Schools highlight family atmosphere

The Inter-Mountain photo by Brooke Binns Cora Herron, left, and Ariella Brown speak to members of the Randolph County Board of Education as part of Jennings Randolph Elementary School’s Local School Improvement Council presentation.

ELKINS — Three elementary schools offered Local School Improvement Council presentations to the Randolph County Board of Education this week.

Coalton Elementary School Principal Alyssa Tallman said Coalton has a “family-type atmosphere.”

“What makes a family? They come in all shapes and sizes, and ours is made up of communication, high expectations, kindness, traditions, shared experiences, pride, being present, working hard, playing hard, community and love,” she said. “Our goal, as a Bearcat family, is to provide a caring and supportive learning space.”

Tallman highlighted a number of programs and activities at Coalton that allow students to be part of the “Bearcat family” including movie nights, back to school night, reading in the park, working with West Virginia University Extension Service, learning about fire safety with the local volunteer fire department and “Career Club Cookouts.”

Sarah Wamsley, president of Midland Elementary School’s LSIC and fourth-grade teacher, said Midland’s mission statement is centered around a long-term goal.

“Tonight I am going to be talking to you about our mission statement at Midland Elementary which is ‘Building Tomorrow’s Leaders Today,'” she said. “For us it’s not just about preparing our students to get to the next grade level, it’s truly about preparing our students to prepare to enter the 21st century workforce someday.”

Wamsley also highlighted the school’s mission pledge.

“Every morning after we say the Pledge of Allegiance, our students stand and say our Midland pledge, which is ‘To learn, encourage, always be respectful and responsible, and demonstrate safety,'” she added.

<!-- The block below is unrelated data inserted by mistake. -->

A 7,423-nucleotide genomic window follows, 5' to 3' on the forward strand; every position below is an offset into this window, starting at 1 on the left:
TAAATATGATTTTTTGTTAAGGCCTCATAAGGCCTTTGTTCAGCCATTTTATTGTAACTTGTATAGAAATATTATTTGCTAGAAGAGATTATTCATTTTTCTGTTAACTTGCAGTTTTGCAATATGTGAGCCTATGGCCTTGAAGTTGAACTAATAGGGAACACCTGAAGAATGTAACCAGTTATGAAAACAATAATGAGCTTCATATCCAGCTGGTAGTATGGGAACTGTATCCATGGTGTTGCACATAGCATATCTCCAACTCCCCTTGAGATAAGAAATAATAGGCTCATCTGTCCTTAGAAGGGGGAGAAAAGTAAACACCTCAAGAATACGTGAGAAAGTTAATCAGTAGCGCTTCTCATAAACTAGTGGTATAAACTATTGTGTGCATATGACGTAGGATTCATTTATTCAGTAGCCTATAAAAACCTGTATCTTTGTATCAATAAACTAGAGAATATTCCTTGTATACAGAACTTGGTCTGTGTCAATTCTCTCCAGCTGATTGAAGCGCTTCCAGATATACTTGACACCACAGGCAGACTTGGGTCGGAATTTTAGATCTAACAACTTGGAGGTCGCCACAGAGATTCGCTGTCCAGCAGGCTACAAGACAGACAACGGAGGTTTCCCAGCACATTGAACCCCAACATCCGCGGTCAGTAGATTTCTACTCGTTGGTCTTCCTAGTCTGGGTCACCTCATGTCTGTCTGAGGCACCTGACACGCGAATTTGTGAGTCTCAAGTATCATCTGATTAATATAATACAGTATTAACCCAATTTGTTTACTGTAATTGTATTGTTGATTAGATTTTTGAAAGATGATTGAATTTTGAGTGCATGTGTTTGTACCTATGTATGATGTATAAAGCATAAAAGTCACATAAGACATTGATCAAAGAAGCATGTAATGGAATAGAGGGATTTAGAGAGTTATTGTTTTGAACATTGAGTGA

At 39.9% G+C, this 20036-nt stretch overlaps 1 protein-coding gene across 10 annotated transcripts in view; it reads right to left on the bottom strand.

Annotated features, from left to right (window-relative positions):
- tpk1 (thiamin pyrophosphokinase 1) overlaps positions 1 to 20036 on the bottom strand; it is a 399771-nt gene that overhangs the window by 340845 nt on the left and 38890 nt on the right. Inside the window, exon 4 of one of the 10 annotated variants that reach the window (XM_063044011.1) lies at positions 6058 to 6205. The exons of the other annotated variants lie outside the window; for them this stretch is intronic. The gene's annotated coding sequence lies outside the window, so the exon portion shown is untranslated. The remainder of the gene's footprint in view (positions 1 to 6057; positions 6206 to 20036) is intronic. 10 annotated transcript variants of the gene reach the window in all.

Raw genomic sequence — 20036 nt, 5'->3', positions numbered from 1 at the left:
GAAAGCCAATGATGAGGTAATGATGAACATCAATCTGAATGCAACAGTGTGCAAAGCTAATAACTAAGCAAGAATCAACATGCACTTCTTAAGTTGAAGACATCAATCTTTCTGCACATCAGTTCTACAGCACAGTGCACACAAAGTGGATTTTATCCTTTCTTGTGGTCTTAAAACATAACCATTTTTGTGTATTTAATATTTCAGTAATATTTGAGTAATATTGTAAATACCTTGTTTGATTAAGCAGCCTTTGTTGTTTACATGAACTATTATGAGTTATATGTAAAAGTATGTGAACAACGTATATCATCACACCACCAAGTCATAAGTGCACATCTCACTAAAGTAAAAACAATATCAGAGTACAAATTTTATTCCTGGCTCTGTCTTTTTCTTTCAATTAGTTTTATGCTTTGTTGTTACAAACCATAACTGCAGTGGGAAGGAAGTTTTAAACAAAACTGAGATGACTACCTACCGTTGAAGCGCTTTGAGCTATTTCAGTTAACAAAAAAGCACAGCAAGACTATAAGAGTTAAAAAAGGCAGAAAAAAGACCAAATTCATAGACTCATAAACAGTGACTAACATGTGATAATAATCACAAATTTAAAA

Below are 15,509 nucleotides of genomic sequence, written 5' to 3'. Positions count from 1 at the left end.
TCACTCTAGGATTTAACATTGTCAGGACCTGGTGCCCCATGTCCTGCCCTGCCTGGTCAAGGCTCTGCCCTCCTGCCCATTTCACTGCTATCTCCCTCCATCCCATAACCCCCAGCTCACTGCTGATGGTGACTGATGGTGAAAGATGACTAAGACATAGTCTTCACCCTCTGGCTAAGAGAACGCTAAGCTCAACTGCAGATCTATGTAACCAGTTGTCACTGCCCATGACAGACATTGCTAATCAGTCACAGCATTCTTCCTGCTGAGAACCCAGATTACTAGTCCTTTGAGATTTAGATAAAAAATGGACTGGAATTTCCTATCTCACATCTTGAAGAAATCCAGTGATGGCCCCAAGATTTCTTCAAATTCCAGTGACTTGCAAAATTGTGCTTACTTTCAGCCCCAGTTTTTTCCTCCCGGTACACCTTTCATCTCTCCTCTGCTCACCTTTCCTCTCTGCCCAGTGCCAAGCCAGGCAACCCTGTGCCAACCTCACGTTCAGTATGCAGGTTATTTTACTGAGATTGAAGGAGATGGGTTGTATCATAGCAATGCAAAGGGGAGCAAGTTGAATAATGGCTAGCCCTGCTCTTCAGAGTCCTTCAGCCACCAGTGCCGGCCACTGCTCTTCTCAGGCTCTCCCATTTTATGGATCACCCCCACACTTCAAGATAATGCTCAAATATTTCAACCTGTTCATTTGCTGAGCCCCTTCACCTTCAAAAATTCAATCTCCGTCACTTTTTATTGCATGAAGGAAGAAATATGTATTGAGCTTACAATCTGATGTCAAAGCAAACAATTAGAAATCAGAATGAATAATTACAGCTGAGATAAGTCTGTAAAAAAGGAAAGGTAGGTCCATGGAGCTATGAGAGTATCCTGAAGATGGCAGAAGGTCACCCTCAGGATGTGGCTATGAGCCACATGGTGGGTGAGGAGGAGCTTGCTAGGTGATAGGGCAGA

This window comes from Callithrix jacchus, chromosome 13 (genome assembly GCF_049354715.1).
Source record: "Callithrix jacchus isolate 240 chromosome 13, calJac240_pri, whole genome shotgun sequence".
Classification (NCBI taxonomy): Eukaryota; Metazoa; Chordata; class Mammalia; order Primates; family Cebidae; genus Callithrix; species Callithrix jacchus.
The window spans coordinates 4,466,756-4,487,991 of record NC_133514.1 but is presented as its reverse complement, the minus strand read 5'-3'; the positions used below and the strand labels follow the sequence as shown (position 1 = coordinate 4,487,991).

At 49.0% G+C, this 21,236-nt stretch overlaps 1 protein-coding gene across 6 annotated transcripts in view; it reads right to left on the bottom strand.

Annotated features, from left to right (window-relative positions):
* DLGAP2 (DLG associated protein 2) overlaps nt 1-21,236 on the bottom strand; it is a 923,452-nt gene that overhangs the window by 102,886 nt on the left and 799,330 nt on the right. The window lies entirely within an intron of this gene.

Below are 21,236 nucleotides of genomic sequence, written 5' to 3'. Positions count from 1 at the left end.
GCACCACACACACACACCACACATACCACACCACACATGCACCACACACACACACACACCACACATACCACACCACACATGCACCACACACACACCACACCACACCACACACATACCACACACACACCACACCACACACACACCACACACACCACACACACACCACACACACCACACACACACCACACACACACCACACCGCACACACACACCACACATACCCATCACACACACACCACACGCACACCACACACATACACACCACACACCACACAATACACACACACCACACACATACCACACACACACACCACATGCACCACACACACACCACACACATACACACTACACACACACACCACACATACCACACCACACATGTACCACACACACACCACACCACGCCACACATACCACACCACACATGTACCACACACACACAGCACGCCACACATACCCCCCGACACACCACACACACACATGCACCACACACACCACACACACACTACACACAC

In addition, Midland’s physical education teacher, Todd Price, told board members about pedometers that are used by students in an effort to encourage a well-rounded curriculum at the school.

“My initiative started three years ago with the pedometers, and this was my way — for the third-, fourth- and fifth-graders — of keeping track of their movement throughout the day, their activity time, their (moderate vigorous physical activity) and their overall steps,” he explained. “Their goal, which starts in August, is 100 miles by May, and if they reach that goal, they receive a certificate and, hopefully, a free day pass at the YMCA.”

Seth Blake, Midland’s music teacher, also invited board members to try out one of the school’s ukuleles.

“We’re not only using this with our younger students to really work with hand-eye coordination but also our older students to work with musical skills and spark an interest in music,” he said. “This way it is very easy to cross over in curriculum, like writing skills in music.”

Blake told the board the school has one complete set of 25 ukuleles.

Also during Wednesday’s board meeting, two students assisted Jennings Randolph Elementary School’s principal, Rochelle Chenoweth, in the school’s LSIC presentation.

Ariella Brown and Cora Herron told board members what they love most about Jennings.

Brown said her favorite part about Jennings Randolph Elementary is the school’s principal. Herron added she enjoys the school’s library, teachers and going on field trips among other things.

Chenoweth said Jennings is a school that “pulls together for the students.”

“Ultimately, we have hard-working staff, parents and students, and at the end of the day, everything that we do is all about the students being first,” she said.

The Jennings LSIC presentation included a video clip with photos highlighting activities and programs at the school including Grandparents’ Day, music and art activities and student of the week recognition.

The video also highlighted other students who shared their favorite parts about Jennings Randolph including math class, feeling safe, friends and caring teachers.

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